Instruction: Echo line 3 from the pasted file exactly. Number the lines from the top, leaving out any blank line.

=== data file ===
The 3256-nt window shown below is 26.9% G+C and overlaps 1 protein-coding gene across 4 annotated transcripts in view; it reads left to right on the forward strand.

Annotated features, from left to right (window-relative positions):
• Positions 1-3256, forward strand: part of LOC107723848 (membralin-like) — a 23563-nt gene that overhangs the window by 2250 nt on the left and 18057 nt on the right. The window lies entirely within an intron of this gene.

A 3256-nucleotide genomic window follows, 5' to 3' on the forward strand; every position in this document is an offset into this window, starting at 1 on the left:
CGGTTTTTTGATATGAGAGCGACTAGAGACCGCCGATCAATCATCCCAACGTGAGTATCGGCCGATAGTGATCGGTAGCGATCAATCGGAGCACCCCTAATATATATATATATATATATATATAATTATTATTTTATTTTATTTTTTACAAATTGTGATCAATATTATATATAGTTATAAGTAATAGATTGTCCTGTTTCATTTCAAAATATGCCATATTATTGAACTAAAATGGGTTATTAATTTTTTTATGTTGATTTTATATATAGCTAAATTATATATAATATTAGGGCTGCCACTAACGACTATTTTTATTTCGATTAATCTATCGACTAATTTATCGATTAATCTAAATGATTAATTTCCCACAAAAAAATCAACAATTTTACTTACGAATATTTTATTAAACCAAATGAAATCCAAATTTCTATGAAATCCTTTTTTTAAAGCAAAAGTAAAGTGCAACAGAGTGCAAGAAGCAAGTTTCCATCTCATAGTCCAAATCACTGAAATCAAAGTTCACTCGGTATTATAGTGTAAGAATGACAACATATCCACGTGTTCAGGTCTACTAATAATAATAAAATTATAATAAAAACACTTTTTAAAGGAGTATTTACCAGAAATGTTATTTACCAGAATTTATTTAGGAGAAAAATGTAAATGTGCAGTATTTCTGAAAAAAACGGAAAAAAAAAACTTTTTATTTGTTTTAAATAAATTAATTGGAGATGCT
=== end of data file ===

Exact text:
• Positions 1-3256, forward strand: part of LOC107723848 (membralin-like) — a 23563-nt gene that overhangs the window by 2250 nt on the left and 18057 nt on the right. The window lies entirely within an intron of this gene.